This Week in Arizona Politics: 5 Things to Know

February 20,2018 | Triadvocates

1. Can you hear that? It’s the sound of lawmakers, legislative staff and lobbyists taking a deep sigh of relief after wrapping up a long, intense week. Affectionately referred to as “Hell Week” by those down at the Capitol, last week was the last chance for bills to be heard in committee in the chamber of origin (with the exception of the appropriations committees, which have until Friday to hear bills). Last week, committee chairmen packed their agendas, as members pushed hard to keep their bills alive. As a result, some hearings lasted upward of six hours, and each committee most certainly had its fair share of heated debate. Roughly half of all bills introduced cleared the first legislative hurdle and will now start to cross over for hearings in the opposite chamber, where they have until March 23 to receive a hearing before heading up to the governor’s desk for his signature, or back to the chamber of origin for final action on any new amendments. Keep your seatbelts on—the rollercoaster ride is just getting started.

2. Gov. Doug Ducey signed the first bills of the session last week. SB1058 (secretary of state; appropriation; elections), sponsored by Republican Sen. Judy Burges, gives $2.5 million from the general fund to the secretary of state this fiscal year to pay for the CD8 special elections. SB1055 (charter schools; rulemaking exemption), sponsored by Republican Sen. Sylvia Allen, exempts the State Board for Charter Schools from rulemaking requirements, instead directing the board to adopt rules and policies to fulfill its duties. Both bills were approved unanimously by both chambers.

3. Every 10 years, Arizona redraws its congressional and legislative districts to reflect the latest U.S. Census count. The Legislature controlled the redistricting process—until 2000, when voters passed Proposition 106, amending the state constitution and establishing the bipartisan Independent Redistricting Commission (IRC) to draw congressional and legislative district boundaries. The legislative GOP leadership introduced SCR1034 to place an overhaul of the IRC on the November ballot for voters to have the final say. If passed, it would increase the number of IRC members from five (2 Rs, 2 Ds, 1 I) to eight (3 Rs, 3 Ds, 2 I), significantly change the vetting and appointment process, and allow legislators to draw their own maps and select their voters through a referendum process. This would have a major impact on which political party gains legislative and congressional majority. The GOP proponents strongly defend the proposal, touting it will increase bipartisanship and argue that, currently, the Independent member holds too much control. The Democrats find this an attempt to destroy the IRC, and warn of the high risk of gerrymandering. Both parties have expressed discontent with past IRC maps; in 2001, Democrats argued that the final lines favored the Republicans—and in 2011, the Republicans made similar complaints and expressed their frustration with the IRC favoring the Democrats. Recently, SCR1034 passed the Senate Government Committee along party lines and is awaiting further action before going to the full Senate for a vote. If we had to bet, we would put our money on the final vote occurring after the budget is passed and during the final hours of this legislative session.​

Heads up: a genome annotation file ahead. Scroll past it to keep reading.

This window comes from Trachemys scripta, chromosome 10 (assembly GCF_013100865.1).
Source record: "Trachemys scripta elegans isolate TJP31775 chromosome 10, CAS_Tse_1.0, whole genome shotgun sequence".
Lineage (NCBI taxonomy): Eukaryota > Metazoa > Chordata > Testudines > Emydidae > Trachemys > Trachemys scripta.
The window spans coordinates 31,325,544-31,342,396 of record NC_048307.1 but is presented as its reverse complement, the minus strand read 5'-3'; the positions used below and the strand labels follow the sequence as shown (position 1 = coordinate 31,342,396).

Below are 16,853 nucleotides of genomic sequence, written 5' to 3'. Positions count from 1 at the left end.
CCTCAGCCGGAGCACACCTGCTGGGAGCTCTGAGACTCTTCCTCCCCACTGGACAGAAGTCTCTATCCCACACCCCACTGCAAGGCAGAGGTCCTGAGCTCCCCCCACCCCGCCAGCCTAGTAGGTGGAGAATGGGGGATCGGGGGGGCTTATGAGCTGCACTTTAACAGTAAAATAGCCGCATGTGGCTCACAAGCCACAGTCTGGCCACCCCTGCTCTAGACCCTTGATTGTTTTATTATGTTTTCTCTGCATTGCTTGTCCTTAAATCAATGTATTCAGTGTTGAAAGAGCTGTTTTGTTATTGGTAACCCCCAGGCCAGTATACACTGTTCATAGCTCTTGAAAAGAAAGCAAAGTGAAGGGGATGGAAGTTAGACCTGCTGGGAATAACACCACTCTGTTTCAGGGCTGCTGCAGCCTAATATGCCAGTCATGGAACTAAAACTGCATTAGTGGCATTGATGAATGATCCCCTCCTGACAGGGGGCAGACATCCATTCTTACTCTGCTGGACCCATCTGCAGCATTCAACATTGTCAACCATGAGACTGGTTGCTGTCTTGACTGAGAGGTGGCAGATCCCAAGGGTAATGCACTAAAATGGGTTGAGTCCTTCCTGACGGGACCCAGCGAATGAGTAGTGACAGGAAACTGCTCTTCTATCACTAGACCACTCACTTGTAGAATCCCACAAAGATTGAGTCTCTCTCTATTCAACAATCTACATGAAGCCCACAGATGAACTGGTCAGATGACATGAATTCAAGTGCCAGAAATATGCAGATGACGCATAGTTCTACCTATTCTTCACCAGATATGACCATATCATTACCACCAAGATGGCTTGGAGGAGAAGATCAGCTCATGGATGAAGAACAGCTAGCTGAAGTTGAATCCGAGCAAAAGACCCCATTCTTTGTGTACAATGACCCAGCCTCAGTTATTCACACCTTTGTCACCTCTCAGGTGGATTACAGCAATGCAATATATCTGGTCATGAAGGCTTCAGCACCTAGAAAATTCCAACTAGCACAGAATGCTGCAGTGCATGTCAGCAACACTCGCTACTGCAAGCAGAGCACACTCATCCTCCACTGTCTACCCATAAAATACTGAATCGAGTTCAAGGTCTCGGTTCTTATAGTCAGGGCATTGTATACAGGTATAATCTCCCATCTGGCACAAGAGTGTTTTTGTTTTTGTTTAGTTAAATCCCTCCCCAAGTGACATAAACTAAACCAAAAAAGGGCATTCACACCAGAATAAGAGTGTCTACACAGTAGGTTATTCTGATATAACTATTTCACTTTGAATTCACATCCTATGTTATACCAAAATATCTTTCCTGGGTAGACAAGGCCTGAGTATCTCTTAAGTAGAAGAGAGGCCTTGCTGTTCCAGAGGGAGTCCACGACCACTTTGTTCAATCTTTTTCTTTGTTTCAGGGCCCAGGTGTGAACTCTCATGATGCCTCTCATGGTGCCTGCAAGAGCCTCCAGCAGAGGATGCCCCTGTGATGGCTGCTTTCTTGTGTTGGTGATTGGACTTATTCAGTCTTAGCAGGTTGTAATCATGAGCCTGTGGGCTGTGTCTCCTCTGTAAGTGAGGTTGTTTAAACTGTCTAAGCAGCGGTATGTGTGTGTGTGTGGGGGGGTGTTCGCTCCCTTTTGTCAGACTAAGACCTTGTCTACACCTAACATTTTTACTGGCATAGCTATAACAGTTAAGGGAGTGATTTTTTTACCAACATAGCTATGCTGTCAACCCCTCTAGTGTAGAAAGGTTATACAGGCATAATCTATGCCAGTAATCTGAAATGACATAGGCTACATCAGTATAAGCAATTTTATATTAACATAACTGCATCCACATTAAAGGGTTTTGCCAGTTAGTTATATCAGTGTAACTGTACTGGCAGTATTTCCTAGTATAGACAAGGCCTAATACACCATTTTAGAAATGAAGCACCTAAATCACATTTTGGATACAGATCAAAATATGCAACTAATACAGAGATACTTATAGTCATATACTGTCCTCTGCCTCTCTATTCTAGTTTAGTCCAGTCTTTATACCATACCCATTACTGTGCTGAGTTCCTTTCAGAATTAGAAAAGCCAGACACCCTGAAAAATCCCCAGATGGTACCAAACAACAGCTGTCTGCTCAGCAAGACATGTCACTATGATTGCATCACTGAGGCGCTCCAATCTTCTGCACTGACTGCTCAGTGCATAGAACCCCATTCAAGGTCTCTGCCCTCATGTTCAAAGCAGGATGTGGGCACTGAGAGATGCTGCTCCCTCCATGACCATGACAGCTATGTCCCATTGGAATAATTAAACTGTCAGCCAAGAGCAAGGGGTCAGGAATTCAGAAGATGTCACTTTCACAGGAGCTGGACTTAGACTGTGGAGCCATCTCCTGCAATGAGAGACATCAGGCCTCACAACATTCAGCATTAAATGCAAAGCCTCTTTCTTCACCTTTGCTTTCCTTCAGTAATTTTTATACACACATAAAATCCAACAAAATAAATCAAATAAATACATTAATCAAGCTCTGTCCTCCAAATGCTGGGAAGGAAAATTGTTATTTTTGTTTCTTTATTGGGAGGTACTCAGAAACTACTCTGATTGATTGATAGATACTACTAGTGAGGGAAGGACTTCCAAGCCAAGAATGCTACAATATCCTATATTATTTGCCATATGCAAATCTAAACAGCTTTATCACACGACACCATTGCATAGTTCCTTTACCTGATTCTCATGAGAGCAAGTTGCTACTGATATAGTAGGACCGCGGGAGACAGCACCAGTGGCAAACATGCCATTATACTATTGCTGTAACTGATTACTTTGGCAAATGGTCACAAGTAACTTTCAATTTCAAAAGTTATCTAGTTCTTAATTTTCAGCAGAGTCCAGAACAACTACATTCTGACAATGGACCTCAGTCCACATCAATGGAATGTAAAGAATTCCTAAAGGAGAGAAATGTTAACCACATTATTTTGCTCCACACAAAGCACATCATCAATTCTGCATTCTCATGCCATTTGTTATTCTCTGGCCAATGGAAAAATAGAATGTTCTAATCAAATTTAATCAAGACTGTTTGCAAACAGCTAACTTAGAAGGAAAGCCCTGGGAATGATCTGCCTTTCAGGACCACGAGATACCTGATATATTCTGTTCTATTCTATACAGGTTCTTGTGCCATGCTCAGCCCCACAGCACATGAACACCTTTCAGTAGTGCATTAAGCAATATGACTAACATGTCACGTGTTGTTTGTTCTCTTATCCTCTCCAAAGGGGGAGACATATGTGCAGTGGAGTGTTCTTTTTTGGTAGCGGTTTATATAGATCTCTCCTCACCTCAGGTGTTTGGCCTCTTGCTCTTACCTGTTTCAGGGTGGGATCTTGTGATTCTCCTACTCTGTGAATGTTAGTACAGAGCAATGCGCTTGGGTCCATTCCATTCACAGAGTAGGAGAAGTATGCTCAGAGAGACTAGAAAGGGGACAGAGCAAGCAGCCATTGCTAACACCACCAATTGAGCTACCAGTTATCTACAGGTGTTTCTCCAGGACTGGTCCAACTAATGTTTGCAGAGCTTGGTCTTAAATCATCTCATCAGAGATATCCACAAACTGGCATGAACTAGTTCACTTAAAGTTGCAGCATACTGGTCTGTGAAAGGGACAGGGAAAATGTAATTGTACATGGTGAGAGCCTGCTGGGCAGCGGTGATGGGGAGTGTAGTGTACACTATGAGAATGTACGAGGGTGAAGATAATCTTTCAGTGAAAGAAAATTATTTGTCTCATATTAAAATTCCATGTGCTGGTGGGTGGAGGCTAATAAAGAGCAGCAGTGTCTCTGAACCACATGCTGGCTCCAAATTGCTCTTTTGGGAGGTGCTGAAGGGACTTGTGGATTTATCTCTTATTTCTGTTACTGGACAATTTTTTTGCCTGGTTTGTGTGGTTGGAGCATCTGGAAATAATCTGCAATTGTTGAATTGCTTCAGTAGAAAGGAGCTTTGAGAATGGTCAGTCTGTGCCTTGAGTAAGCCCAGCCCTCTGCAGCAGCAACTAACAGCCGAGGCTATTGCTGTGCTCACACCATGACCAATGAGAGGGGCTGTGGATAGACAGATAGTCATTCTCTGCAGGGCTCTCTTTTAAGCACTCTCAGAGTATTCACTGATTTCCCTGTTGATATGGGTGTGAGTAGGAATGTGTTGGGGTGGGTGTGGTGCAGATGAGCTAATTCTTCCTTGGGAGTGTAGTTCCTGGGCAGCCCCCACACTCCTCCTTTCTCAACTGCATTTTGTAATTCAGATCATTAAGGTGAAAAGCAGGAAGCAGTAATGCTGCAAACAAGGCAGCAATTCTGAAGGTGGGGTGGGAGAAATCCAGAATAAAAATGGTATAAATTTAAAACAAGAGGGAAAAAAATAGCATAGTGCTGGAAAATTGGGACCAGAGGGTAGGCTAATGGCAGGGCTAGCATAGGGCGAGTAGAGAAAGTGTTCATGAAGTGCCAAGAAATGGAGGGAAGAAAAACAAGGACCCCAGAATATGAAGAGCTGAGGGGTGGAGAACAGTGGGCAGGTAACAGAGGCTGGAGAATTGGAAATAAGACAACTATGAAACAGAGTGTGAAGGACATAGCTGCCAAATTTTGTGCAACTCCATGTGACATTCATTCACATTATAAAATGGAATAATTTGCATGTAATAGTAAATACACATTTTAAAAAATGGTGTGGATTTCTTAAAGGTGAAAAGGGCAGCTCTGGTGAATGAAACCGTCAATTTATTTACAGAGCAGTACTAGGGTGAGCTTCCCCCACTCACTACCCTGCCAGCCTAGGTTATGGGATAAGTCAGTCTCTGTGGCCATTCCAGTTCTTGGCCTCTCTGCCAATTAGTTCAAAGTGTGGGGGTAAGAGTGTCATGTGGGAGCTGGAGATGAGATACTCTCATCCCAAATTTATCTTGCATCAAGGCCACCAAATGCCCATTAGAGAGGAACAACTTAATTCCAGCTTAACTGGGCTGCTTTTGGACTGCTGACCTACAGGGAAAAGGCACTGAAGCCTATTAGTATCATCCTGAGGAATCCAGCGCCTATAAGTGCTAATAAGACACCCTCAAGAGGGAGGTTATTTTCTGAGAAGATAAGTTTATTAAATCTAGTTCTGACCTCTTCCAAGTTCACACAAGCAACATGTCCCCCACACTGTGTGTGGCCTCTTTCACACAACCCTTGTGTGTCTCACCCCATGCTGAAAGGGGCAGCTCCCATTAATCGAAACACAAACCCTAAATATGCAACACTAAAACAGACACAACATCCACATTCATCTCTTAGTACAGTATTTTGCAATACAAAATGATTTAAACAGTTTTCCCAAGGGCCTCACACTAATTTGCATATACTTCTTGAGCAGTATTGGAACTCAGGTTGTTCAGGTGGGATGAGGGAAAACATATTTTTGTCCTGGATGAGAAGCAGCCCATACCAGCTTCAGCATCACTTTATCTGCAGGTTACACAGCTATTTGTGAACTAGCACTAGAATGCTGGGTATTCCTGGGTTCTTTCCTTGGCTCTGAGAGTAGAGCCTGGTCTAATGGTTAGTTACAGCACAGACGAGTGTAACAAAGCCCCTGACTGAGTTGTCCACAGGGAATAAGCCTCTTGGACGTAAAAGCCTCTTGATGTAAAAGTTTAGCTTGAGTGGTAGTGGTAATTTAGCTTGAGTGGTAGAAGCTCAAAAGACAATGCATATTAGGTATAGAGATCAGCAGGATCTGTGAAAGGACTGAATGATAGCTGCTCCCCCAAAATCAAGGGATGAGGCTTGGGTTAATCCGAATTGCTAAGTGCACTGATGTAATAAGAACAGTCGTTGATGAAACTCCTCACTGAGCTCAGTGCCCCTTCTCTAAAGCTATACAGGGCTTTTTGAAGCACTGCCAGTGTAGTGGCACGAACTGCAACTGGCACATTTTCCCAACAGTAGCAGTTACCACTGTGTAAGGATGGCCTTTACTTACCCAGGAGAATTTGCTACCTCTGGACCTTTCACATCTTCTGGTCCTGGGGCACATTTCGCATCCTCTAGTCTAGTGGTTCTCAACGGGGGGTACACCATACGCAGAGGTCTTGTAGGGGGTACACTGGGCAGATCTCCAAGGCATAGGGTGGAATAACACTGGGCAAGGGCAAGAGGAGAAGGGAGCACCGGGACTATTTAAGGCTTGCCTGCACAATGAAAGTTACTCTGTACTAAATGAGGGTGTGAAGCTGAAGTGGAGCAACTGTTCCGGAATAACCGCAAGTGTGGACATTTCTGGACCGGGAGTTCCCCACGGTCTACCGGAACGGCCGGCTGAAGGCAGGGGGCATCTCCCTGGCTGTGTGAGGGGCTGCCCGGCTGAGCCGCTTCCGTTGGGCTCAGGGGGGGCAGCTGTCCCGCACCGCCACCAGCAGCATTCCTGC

4. Local businessman and downtown developer Michael Lafferty announced he is entering the race to replace City of Phoenix Mayor Greg Stanton, who is running for the CD9 seat vacated by U.S. Rep. Kyrsten Sinema, as she runs for U.S. Senate. Lafferty is currently a registered Republican, but plans to change his registration and run as an Independent. In addition, he plans to raise campaign dollars traditionally, but will begin the race with $500,000 out of his own pocket to demonstrate his commitment to the race. He’d like to bring his significant business expertise and commitment to downtown economic development to the role of mayor—as he told reporters, he’s “been a downtown person since before anyone was.” Lafferty joins an already crowded field, which includes: Republican Moses Sanchez, Libertarian Nicholas Sarwark, and current City Council Democrats Danny Valenzuela and Kate Gallego. If Stanton resigns by April 20, the election to replace him will take place in August. If he waits to resign, the election will take place in November.

5. Despite the fact that more than a dozen people are running to replace former U.S. Rep. Trent Franks in CD8, two candidates have emerged as the top contenders. Former state lawmakers Debbie Lesko and Steve Montenegro are the top fundraisers and have also attracted large independent expenditure campaign help. Montenegro has been the beneficiary of a Ted Cruz PAC with more than $230,000 being spent to promote the candidate. Lesko has received help from more than $50,000 in campaign spending from Defend US PAC—the same PAC that has also spent more than $80,000 attacking Montenegro. Money does not always equate to votes—but, especially in a crowded election, it definitely helps.

During discussion in Caucus about legislation to establish a memorial for Lees Ferry, which was used in the 1800s to transport early settlers across the Colorado River:


Rep. John Allen: “Mr. Lawrence used to ride the ferry to school every day.”


Rep. Jay Lawrence: “You will be hearing from my attorney after that comment.”


Rep. John Allen: “Who is your attorney? Abraham Lincoln?”

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